4.
At the end of October, 2009, Dr. Radhakrishnan assumed his responsibilities as Secretary for the Department of Space (DOS), Chairman of the Indian Space Research Organisation (ISRO), Chair of the Space Commission and, not incidentally, Chairman of Antrix. His simultaneous occupying of all four positions was consistent with the conduct of his predecessors, Dr. Kasturirangan (from April 1, 1994 to August 2003) and Dr. Madhavan Nair (August 2003 to October 2009).
5.
A little over a month later, on December 8, 2009, Dr. Radhakrishnan, in his capacity as Chairman, ISRO and Secretary, DOS, constituted a one-man committee composed of a former member of the Space Commission to conduct a comprehensive review of all aspects of the Devas Agreement1. This inquiry was not publically announced nor was Devas aware of it until after the fact. Dr. Radhakrishnan commissioned Dr. B.N Suresh, who was then the Director of the Indian Institute of Space and Technology, assisted by Mr. SK Jha, the Director of DOS, Mr. S. Sayeenathan, Deputy Director FMO, and Mr. Parameshwara, Director of Business Development (the Suresh Committee), to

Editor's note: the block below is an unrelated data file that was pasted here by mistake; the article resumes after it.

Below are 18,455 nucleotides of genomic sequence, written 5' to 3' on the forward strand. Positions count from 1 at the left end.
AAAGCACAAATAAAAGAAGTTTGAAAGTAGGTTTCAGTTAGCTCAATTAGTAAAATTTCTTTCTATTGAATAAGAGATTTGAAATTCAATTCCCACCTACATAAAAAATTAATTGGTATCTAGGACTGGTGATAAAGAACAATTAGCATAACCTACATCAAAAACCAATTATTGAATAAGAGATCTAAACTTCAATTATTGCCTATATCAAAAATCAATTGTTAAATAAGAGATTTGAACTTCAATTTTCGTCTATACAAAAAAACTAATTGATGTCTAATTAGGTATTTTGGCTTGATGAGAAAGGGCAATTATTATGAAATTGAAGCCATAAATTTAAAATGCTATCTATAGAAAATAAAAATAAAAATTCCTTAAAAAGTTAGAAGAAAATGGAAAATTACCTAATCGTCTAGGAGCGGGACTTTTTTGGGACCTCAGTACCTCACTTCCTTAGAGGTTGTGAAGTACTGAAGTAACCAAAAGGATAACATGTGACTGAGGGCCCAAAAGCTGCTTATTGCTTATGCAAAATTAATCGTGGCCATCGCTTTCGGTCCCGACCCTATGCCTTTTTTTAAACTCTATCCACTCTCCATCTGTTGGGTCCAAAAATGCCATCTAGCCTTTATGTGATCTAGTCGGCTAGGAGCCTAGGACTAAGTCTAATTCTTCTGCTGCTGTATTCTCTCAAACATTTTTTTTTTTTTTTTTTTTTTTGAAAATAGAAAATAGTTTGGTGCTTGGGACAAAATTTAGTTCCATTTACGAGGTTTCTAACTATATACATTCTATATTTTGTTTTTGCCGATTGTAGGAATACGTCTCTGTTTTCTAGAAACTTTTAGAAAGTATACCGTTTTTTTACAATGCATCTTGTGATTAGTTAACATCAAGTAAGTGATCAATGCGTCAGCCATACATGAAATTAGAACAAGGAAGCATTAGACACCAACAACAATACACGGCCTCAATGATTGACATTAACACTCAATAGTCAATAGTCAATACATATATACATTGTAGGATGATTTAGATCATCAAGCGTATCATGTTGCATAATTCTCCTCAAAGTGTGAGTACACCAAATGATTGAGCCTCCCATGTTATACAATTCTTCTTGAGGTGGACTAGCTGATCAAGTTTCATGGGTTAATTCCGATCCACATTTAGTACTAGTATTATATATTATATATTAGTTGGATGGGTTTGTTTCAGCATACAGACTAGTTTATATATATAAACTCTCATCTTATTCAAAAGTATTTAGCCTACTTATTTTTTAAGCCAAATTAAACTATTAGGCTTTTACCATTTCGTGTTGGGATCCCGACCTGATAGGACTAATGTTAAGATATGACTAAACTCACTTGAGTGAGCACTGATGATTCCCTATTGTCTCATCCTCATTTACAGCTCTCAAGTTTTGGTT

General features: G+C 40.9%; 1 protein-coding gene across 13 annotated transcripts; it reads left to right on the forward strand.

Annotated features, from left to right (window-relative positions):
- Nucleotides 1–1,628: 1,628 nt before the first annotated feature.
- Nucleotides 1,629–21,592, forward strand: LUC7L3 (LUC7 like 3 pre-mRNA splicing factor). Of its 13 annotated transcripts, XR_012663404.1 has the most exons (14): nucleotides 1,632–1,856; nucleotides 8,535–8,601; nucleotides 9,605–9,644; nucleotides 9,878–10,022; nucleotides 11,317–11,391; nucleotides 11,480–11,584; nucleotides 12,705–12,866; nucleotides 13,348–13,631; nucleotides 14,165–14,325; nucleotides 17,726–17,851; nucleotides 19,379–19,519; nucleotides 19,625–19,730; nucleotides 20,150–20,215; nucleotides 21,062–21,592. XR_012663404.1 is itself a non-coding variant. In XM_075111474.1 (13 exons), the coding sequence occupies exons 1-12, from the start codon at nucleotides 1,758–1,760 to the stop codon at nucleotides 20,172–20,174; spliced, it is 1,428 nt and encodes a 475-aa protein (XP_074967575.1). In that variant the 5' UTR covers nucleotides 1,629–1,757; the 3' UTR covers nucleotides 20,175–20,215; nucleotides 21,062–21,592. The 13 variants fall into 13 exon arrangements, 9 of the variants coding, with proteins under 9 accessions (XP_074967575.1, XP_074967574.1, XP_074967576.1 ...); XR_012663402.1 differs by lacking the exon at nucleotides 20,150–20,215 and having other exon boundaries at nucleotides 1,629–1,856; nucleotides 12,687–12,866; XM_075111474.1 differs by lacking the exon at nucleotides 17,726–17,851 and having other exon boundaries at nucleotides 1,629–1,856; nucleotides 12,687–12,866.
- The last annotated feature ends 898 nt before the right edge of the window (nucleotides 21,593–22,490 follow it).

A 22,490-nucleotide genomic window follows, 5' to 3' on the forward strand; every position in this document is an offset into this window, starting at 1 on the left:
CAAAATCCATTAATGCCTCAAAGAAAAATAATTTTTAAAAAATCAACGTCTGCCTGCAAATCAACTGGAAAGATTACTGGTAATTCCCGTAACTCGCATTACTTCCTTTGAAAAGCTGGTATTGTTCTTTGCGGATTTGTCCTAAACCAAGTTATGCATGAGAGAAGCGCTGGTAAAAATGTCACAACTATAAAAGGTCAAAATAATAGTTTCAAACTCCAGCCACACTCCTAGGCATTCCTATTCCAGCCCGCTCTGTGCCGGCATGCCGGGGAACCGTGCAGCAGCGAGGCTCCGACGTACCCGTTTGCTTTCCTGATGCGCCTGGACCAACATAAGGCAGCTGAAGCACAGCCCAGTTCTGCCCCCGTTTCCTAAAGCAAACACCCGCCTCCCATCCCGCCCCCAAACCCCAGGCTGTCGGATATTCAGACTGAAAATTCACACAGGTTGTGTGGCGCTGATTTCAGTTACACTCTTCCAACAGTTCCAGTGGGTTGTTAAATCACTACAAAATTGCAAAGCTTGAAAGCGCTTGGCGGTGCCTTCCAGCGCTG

review and examine the legal, commercial, procedural and technical aspects related to licensing of spectrum/frequency and leasing of transponders with reference to Devas Multimedia Contract. [Joint Chronological Core Hearing Bundle (JCB) 133].

Dr. Radhakrishnan initially directed the committee to submit its report to him by December 31, 2009, "relating to the compliance or otherwise of the issues referred to above and remedial measures required, if any."

6.
Although dated May, 2010, the Suresh Committee Report was not in fact delivered to Dr. Radhakrishnan until June 7, 2010 (Suresh Committee Report, JCB 146). In the meantime, several potentially related events had occurred. On January 25, 2010, confidential minutes were issued in respect of a meeting held on December 15, 2009 between Headquarters Integrated Defence Staff (HQ IDS), Ministry of Defence (MOD), the Directorate of Integrated Space Cell (ISC) and ISRO (JCB 134). Paragraph 7., labeled "S Band", stated various requirements in these terms:

(i) To cater for requirements up to 2012 - 120 Carriers, 17.5 MHz. Out of which 50 Carriers are being used by the Armed Forces;

(ii) Additional in 12th Plan - 40 MHz;

(iii) Additional in 13th Plan - 50 MHz.

7.
On March 26, 2010, ISRO wrote to the Director of Satellite Communication and Navigation Programmes (SCNP) and to the Managing Director of Antrix, enclosing an application received from a journalist with The Hindu Business Line, in Bangalore, seeking information under the Right to Information Act, 2005 (RTI Act) (JCB 138). The recipients were requested to forward the appropriate inputs before April 5, 2010. The application outlined several questions directed to the subject matter of the Devas Agreement.
8.